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By Steven G. Mehta

 

As you know, I have tried to keep you updated regarding the issues pertaining to Medicare.  Here is a copy of another article addressing a first of its kind lawsuit filed by Medicare against defendants.

The U.S. government’s first-of-its-kind lawsuit against all parties that settled a pollution liability case signals Medicare’s aggressive push to make sure it does not pay medical expenses when others are to be the primary sources of payment, observers say.

The suit filed Dec. 1, 2009, cites Medicare Secondary Payer provisions in federal law that allow Medicare to recover past and future medical expenses from all parties—insured and self-insured—involved in a liability claims award or settlement that includes Medicare-eligible individuals.

With the suit, “CMS basically let the insurance and self-insured world know, “This is an important issue for us (and) if you are resolving a case and you don’t tell us and somehow we are not collecting this money, we are going to come after you,’” said Roy Franco, director of risk management strategies for supermarket chain Safeway Inc. in Pleasanton, Calif.

Mr. Franco also is co-chairman of the steering committee for the Medicare Advocacy Recovery Coalition, a group formed in 2008 to advocate improvements in the Medicare Secondary Payer program.

The case breaks new ground because CMS simultaneously named insurers, settlement beneficiaries and plaintiffs attorneys all in one lawsuit, said John Williams, CEO and president of Bradenton, Fla.-based Gould & Lamb L.L.C., which specializes in complying with Medicare secondary payer and mandatory insurer reporting to CMS.

It serves notice that CMS will seek payments from defendants and plaintiffs in a liability settlement involving those eligible for Medicare, Mr. Williams said.

“What you can read into it is that Medicare is getting a lot more aggressive in their conditional payment rights of recovery and they are not going to pick one side vs. the other,” Mr. Williams said. “A lot of attorneys I talked to thought they were just going to go after the claimants or just go after the insurers. They are going to go after everybody. “

Mr. Franco said it is the first suit to his knowledge in which Medicare has sued insurers contributing to such a settlement.

The lawsuit brought in U.S. District Court for the Northern District of Alabama, caught many observers by surprise, because they assumed CMS would seek reimbursement only for future liability settlements, Mr. Franco said.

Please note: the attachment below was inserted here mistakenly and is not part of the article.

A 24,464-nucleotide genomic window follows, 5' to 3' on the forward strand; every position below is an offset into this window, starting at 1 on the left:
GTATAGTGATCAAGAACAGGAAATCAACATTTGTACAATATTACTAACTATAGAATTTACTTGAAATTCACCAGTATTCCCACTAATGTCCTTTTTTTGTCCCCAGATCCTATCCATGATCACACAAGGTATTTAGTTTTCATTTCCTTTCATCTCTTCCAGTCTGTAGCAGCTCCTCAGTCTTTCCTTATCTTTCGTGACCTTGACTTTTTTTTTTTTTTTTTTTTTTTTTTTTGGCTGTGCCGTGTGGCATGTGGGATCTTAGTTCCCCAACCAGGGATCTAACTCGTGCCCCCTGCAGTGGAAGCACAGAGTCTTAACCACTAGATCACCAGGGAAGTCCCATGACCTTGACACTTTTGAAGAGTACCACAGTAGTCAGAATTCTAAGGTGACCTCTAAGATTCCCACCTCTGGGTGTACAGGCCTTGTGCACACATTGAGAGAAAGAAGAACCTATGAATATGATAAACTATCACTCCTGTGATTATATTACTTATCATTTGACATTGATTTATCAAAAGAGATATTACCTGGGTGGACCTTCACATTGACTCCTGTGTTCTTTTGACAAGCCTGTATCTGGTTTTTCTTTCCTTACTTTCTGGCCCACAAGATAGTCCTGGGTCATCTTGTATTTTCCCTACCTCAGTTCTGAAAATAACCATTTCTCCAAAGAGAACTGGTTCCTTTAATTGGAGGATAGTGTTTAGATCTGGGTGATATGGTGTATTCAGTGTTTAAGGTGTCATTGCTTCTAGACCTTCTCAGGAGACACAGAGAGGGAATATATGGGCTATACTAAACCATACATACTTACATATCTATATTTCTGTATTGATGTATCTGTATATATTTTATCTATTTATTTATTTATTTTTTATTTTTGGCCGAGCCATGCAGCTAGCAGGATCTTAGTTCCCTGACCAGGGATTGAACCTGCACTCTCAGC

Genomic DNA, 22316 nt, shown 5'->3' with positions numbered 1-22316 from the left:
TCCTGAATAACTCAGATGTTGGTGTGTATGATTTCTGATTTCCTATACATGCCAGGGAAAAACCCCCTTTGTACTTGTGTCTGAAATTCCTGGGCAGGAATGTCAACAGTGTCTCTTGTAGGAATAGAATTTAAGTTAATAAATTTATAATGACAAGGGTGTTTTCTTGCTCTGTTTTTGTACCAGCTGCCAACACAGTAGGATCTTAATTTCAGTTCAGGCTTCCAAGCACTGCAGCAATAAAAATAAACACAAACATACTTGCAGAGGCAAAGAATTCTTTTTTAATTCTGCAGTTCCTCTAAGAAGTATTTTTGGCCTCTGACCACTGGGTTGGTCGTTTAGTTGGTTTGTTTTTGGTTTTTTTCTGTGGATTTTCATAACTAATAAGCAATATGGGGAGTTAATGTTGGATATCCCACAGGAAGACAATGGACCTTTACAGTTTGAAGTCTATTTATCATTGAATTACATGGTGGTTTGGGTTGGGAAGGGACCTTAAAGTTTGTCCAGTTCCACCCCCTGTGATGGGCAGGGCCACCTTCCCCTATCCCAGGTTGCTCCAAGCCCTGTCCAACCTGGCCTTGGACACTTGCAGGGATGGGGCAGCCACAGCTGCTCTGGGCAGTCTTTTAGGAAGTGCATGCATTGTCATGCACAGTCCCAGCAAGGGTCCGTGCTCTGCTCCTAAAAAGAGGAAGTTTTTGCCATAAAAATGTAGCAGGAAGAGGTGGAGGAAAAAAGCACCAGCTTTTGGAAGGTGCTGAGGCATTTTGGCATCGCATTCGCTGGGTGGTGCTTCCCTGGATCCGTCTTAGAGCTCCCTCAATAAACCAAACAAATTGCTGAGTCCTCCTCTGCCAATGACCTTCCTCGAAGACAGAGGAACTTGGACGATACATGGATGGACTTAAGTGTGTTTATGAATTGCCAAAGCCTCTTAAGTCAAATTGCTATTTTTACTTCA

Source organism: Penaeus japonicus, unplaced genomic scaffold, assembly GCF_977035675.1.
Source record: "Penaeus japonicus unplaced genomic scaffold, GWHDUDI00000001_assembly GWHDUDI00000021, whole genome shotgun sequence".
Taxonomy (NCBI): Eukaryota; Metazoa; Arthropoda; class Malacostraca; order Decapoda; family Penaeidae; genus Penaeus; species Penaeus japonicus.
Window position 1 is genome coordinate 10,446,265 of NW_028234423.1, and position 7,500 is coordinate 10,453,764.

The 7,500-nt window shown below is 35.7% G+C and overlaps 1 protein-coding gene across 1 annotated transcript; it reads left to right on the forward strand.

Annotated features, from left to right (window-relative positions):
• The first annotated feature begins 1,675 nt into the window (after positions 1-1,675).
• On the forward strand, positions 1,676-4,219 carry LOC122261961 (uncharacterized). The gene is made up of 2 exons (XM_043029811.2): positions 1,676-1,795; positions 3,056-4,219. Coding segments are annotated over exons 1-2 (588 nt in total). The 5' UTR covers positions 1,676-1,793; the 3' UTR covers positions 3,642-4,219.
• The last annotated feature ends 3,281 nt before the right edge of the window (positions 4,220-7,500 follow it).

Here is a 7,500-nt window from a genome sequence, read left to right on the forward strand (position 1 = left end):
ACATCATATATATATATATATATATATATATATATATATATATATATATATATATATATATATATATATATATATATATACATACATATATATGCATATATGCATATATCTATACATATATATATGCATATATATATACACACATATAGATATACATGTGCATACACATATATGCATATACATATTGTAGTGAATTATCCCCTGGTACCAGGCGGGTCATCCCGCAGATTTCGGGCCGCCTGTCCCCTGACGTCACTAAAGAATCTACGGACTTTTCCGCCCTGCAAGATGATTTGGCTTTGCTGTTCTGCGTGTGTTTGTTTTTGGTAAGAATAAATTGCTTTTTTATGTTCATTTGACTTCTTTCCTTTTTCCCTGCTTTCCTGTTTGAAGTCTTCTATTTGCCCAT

But the lawsuit seeks money from a $300 million global settlement reached in 2003 in a case that alleged injuries from exposure to polychlorinated biphenyls manufactured in Alabama.

“What we are seeing is CMS going back quite a few years here,” Mr. Franco said. MARC is seeking federal legislation that would place a three-year statute of limitations on claims brought by the government to recover under the Medicare Secondary Payer law.

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By Steven G. Mehta

 

As you may know, I have written several articles on the issue of Medicare reimbursement rights.  The California Lawyer Magazine has recently published one of my articles on this topic discussing Medicare’s right to reimbursement against plaintiffs, defendants, and their attorneys.  The following is a brief excerpt:

Expert Advice
Reimbursing Medicare
 
by Steven G. Mehta
 

The federal government has long enjoyed reimbursement rights when Medicare recipients recover damages from third-party tortfeasors (42 U.S.C. § 1395y(b) (2)(B)(ii)). Although some attorneys have quietly taken advantage of the repayment obligation’s lax enforcement, the situation may change this month when new reporting requirements take effect.  The new rules, promulgated under the Medicare, Medicaid and SCHIP Extension Act of 2007 (MMSEA), require defendants and their attorneys to notify the government whenever they learn that the plaintiff is a Medicare beneficiary.

 A Super Lien
Medicare is a secondary insurance plan that conditionally pays for medical treatment subject to reimbursement by a primary source such as private health insurance or a third-party tortfeasor.

 A Medicare beneficiary who receives payment from a primary source must reimburse Medicare within 60 days. Medicare’s right to reimbursement is a “super lien” that trumps everything else, even if a client’s recovery has already been distributed (42 U.S.C. § 1395y(b)(2)(B); 42 C.F.R. § 411.24(h)).

 Enforcement of reimbursement rights rests with the Centers for Medicare and Medicaid Services (CMS). CMS can seek reimbursement directly from the Medicare beneficiary and from anyone else who receives payment from the primary source—including the plaintiffs attorney (42 U.S.C. § 1395y(b)(2) (B); 42 C.F.R. § 411.24(g)).

To read the entire article, click here

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